FDA Advisory Committee Votes Down Pepaxto for Multiple Myeloma

While some patients with relapsed or refractory multiple myeloma saw a benefit in a confirmatory trial, the main issue concerning the committee members was a high rate of death in the study.

The FDA’s Oncologic Drugs Advisory Committee (ODAC) voted 14 to 2 on Sept. 22, 2022, against whether the benefit risk profile of Oncopeptides’ Pepaxto (melphalan flufenamide) was favorable in adult patients with relapsed or refractory multiple myeloma.

In materials released ahead of the meeting, the FDA indicated that the confirmatory trial (OCEAN) demonstrated a worse overall survival and failed to verify clinical benefit. The committee reviewed data from the OCEAN trial, which compared Peptaxto/dexamethasone with pomalidomide and dexamethasone in patients with relapsed or refractory multiple myeloma. Additionally, there were higher rates of deaths in Pepaxto arm than in the pomalidomide/dexamethasone arm. There were also higher rates of grade 3 and 4 adverse events in the Pepaxto arm.

“There is a need for better drugs but we shouldn’t be using drugs that might actually be harming patients,” Christopher H. Lieu, M.D., associate professor of Medicine, Associate Director for Clinical Research, University of Colorado Cancer Center Aurora, Colorado, said after the vote. “There is analysis which may support the use in a specified patient population that could show benefit and confirmatory trial should be done with this population but the data do not support the use at this time.”

In October 2021, Oncopeptides briefly withdrew Pepaxto from the U.S. market based on preliminary analysis of progression free survival data from the OCEAN study failed to show statistically significant improvement. Oncopeptides rescinded this action on Jan. 13, 2022, but has not marketed the product in the United States.

And In July 2022, the company had announced that it had been in discussions with the FDA to review the data after the therapy received a positive opinion from the European Commission recommending full marketing authorization approval.

Related: Oncopeptides Withdraws Pepaxto from U.S. Market

The FDA had granted accelerated approval for Pepaxto on Feb. 26, 2021, in combination with dexamethasone, for the treatment of adult patients with relapsed or refractory multiple myeloma. The approval was based on the OP-106 (HORIZON) trial, a single-arm trial. The overall response rate (ORR) in this population was 23.7% with a median duration of response (DOR) of 4.2 months.

At the advisory committee meeting, the FDA indicated that the dose of Pepaxto was not optimized to support a favorable benefit-risk profile. The FDA disagreed with Oncopeptides analysis of the efficacy data, saying it relied heavily on post hoc sub-group analyses. Subgroup analyses, regulators said, should be used for exploratory or hypothesis-generating purpose and are not meant to provide conclusive evidence of efficacy and safety.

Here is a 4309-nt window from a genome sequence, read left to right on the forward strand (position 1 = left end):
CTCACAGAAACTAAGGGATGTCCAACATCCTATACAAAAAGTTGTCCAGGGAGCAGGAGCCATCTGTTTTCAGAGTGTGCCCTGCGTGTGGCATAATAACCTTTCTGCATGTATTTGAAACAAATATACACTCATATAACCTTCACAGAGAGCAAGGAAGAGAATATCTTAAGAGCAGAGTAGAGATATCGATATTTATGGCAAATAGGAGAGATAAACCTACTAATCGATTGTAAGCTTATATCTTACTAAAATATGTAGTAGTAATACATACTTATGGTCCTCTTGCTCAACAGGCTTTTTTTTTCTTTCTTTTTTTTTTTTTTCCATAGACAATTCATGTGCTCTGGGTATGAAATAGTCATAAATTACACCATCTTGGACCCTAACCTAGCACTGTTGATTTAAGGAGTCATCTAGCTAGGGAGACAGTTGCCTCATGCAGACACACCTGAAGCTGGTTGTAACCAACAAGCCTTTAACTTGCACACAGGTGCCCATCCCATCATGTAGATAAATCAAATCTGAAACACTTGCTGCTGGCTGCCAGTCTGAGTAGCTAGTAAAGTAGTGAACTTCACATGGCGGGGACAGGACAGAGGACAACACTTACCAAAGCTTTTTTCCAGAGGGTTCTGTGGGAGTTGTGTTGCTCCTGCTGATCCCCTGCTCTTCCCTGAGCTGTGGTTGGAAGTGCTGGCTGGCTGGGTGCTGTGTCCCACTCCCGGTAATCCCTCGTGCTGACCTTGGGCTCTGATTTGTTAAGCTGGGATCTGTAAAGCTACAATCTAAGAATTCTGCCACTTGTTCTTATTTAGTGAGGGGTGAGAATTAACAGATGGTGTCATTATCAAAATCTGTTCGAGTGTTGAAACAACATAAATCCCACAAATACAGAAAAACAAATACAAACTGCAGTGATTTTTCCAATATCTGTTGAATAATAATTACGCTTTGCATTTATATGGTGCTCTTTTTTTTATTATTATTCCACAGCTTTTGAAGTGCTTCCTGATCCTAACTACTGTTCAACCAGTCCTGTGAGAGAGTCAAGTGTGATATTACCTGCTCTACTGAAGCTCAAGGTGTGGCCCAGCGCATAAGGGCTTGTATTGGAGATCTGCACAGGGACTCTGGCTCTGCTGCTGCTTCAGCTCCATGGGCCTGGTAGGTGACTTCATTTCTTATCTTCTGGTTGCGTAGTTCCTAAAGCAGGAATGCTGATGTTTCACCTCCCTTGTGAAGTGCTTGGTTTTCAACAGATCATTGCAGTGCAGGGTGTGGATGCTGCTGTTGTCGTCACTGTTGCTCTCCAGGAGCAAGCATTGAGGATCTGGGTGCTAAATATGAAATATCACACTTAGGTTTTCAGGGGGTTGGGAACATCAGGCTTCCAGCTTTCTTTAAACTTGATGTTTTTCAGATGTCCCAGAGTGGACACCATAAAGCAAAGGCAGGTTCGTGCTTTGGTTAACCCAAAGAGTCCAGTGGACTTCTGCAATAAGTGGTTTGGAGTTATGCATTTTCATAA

Additionally in the OCEAN study, high rates of adverse events and dose modifications were seen in the Pepaxto arm. Almost all patients (99.6%) reported treatment-emergent adverse events, including serious events such a bleeding, infections, thrombocytopenia (low platelet count), and neutropenia (low count of a specific white blood cell). Additionally, 53% of the 491 patients died during the studies with most of the deaths occurring more than 30 days after the last dose of Pepaxto.

Although the OCEAN study demonstrated a positive progression free survival endpoint, agency officials indicated that they look at the entire clinical picture of the data that is presented.

“We don’t look at an isolated fashion at one endpoint,” Nicole Gormley, M.D., Office of Oncologic Diseases at the FDA. “We would never rely on a positive PFS value if there is evidence of detriment in overall survival. When we have used subgroups in the past, the ITT (intent to treat) results have been positive. We do not use a subgroup analyses to find a population that has a favorable benefit when overall, the picture is negative.”

One the committee member who voted yes was Jorge J. Nieva, M.D., associate professor of Clinical Medicine, Section Head, Solid Tumors, University of Southern California (USC), Keck School of Medicine in Los Angeles.

“The OCEAN has a positive trial based on PFS with a prespecified analytical plan,” he said after the vote. “It does appear that the OCEAN study confirms clinical response and benefits seen in Horizon. To say it doesn’t is an exercise in moving the goal posts. I don’t the numerical difference in OS (overall survival) is a safety signal but a lack of efficacy signal. While it may not have been obvious at the time of study design that you shouldn’t use melphalan in a melphalan-resistant patient and population, it certainly seems obvious now. The analysis provided showed that patients may benefit as long as they are not melphalan-resistant.”